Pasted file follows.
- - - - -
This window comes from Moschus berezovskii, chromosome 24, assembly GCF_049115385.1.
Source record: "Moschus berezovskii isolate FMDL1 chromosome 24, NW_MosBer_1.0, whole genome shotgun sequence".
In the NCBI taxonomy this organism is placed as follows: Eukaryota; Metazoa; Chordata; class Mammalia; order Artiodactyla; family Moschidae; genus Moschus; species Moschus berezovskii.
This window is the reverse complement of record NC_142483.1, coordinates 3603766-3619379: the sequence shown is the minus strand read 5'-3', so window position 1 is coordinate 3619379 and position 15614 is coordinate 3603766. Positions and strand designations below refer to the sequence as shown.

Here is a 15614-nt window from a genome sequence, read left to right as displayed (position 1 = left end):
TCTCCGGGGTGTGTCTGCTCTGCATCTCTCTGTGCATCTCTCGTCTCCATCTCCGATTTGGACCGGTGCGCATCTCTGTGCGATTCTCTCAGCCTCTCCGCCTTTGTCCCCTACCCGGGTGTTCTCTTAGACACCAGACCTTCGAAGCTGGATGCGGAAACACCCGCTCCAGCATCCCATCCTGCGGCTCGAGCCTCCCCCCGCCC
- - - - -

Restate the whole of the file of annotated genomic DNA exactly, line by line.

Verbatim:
This window comes from Moschus berezovskii, chromosome 24, assembly GCF_049115385.1.
Source record: "Moschus berezovskii isolate FMDL1 chromosome 24, NW_MosBer_1.0, whole genome shotgun sequence".
In the NCBI taxonomy this organism is placed as follows: Eukaryota; Metazoa; Chordata; class Mammalia; order Artiodactyla; family Moschidae; genus Moschus; species Moschus berezovskii.
This window is the reverse complement of record NC_142483.1, coordinates 3603766-3619379: the sequence shown is the minus strand read 5'-3', so window position 1 is coordinate 3619379 and position 15614 is coordinate 3603766. Positions and strand designations below refer to the sequence as shown.

Here is a 15614-nt window from a genome sequence, read left to right as displayed (position 1 = left end):
TCTCCGGGGTGTGTCTGCTCTGCATCTCTCTGTGCATCTCTCGTCTCCATCTCCGATTTGGACCGGTGCGCATCTCTGTGCGATTCTCTCAGCCTCTCCGCCTTTGTCCCCTACCCGGGTGTTCTCTTAGACACCAGACCTTCGAAGCTGGATGCGGAAACACCCGCTCCAGCATCCCATCCTGCGGCTCGAGCCTCCCCCCGCCC